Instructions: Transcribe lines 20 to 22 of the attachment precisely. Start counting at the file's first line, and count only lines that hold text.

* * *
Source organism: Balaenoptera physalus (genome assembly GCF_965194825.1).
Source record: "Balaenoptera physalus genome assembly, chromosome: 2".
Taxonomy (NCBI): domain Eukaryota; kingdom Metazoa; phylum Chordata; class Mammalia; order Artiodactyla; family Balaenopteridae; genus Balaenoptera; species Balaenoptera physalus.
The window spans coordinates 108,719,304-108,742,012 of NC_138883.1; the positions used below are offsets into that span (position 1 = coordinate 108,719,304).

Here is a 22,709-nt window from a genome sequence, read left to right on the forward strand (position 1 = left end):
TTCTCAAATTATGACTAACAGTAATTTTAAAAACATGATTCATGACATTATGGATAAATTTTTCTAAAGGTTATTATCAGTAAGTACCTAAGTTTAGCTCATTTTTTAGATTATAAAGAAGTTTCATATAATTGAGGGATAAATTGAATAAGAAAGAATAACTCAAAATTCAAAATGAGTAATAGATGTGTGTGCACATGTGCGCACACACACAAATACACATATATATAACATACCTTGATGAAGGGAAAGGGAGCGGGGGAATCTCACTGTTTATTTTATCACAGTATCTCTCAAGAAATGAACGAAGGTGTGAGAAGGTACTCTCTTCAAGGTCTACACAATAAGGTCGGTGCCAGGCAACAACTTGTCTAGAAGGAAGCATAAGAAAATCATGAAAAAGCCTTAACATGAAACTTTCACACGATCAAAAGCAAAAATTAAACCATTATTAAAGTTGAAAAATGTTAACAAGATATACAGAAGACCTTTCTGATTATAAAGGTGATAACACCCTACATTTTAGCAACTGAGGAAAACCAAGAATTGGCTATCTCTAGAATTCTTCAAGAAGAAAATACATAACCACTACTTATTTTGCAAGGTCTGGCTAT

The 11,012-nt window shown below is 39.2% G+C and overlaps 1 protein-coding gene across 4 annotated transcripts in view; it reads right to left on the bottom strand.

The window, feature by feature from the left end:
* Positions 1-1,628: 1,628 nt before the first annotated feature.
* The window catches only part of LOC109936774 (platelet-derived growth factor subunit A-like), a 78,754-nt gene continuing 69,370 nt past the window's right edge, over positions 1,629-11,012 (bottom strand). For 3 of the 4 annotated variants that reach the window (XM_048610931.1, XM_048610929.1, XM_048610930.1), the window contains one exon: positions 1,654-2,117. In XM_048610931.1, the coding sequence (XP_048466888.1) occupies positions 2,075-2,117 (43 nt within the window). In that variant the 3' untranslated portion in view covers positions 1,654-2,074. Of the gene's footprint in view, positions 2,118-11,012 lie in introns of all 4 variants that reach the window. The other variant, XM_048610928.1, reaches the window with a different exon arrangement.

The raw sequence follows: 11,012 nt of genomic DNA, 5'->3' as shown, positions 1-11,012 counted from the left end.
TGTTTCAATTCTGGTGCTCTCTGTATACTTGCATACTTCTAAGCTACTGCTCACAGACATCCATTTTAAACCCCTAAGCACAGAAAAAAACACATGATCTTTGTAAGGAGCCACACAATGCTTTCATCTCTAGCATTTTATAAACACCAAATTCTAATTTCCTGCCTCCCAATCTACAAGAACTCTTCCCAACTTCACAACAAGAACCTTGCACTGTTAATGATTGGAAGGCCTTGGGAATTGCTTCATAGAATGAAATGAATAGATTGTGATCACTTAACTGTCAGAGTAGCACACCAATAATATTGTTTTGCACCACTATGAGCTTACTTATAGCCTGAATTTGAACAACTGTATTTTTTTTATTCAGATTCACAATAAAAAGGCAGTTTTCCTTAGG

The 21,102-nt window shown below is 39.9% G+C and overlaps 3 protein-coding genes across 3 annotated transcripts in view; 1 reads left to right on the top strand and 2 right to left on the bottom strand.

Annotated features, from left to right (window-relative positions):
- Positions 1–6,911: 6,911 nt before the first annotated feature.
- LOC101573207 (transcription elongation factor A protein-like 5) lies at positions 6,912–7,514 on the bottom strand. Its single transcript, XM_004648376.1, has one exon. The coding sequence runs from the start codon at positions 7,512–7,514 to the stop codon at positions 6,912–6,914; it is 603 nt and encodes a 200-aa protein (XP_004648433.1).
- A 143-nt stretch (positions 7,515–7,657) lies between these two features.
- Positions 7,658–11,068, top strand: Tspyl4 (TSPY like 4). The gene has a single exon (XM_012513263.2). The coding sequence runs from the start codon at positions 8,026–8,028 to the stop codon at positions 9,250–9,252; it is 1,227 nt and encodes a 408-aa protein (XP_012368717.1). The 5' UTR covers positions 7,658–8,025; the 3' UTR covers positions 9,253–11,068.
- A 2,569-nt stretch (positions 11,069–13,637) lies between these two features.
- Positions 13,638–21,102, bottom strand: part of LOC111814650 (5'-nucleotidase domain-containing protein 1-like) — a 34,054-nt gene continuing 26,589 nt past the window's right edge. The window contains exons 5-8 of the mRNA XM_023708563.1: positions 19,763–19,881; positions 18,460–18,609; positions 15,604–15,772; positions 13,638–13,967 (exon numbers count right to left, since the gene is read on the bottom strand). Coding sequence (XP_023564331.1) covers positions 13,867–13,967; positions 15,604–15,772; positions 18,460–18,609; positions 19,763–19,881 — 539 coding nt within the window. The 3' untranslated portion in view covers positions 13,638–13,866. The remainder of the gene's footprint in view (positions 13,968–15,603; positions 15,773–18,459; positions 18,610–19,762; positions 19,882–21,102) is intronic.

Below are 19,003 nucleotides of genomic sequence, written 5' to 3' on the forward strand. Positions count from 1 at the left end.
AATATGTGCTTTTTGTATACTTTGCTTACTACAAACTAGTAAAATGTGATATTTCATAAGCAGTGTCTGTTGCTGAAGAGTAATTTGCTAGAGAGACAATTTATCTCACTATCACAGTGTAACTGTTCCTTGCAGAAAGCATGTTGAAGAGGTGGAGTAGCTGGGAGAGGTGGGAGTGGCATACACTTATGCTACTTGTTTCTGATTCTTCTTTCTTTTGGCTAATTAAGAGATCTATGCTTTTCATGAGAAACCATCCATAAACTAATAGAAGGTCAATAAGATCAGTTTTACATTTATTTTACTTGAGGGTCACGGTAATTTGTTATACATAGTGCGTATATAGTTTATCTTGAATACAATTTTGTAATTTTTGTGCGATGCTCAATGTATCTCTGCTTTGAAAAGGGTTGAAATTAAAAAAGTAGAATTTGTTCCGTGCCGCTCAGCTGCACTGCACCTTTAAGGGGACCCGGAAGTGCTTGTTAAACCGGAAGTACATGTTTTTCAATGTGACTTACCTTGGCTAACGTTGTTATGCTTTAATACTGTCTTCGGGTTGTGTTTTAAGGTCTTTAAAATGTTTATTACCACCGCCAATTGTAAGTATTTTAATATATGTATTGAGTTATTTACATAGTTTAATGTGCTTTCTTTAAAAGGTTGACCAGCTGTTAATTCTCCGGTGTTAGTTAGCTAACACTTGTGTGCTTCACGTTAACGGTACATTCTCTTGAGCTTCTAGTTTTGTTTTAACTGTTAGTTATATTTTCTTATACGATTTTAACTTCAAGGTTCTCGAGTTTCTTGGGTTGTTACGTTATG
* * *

- Positions 13,638–21,102, bottom strand: part of LOC111814650 (5'-nucleotidase domain-containing protein 1-like) — a 34,054-nt gene continuing 26,589 nt past the window's right edge. The window contains exons 5-8 of the mRNA XM_023708563.1: positions 19,763–19,881; positions 18,460–18,609; positions 15,604–15,772; positions 13,638–13,967 (exon numbers count right to left, since the gene is read on the bottom strand). Coding sequence (XP_023564331.1) covers positions 13,867–13,967; positions 15,604–15,772; positions 18,460–18,609; positions 19,763–19,881 — 539 coding nt within the window. The 3' untranslated portion in view covers positions 13,638–13,866. The remainder of the gene's footprint in view (positions 13,968–15,603; positions 15,773–18,459; positions 18,610–19,762; positions 19,882–21,102) is intronic.

Below are 19,003 nucleotides of genomic sequence, written 5' to 3' on the forward strand. Positions count from 1 at the left end.
AATATGTGCTTTTTGTATACTTTGCTTACTACAAACTAGTAAAATGTGATATTTCATAAGCAGTGTCTGTTGCTGAAGAGTAATTTGCTAGAGAGACAATTTATCTCACTATCACAGTGTAACTGTTCCTTGCAGAAAGCATGTTGAAGAGGTGGAGTAGCTGGGAGAGGTGGGAGTGGCATACACTTATGCTACTTGTTTCTGATTCTTCTTTCTTTTGGCTAATTAAGAGATCTATGCTTTTCATGAGAAACCATCCATAAACTAATAGAAGGTCAATAAGATCAGTTTTACATTTATTTTACTTGAGGGTCACGGTAATTTGTTATACATAGTGCGTATATAGTTTATCTTGAATACAATTTTGTAATTTTTGTGCGATGCTCAATGTATCTCTGCTTTGAAAAGGGTTGAAATTAAAAAAGTAGAATTTGTTCCGTGCCGCTCAGCTGCACTGCACCTTTAAGGGGACCCGGAAGTGCTTGTTAAACCGGAAGTACATGTTTTTCAATGTGACTTACCTTGGCTAACGTTGTTATGCTTTAATACTGTCTTCGGGTTGTGTTTTAAGGTCTTTAAAATGTTTATTACCACCGCCAATTGTAAGTATTTTAATATATGTATTGAGTTATTTACATAGTTTAATGTGCTTTCTTTAAAAGGTTGACCAGCTGTTAATTCTCCGGTGTTAGTTAGCTAACACTTGTGTGCTTCACGTTAACGGTACATTCTCTTGAGCTTCTAGTTTTGTTTTAACTGTTAGTTATATTTTCTTATACGATTTTAACTTCAAGGTTCTCGAGTTTCTTGGGTTGTTACGTTATG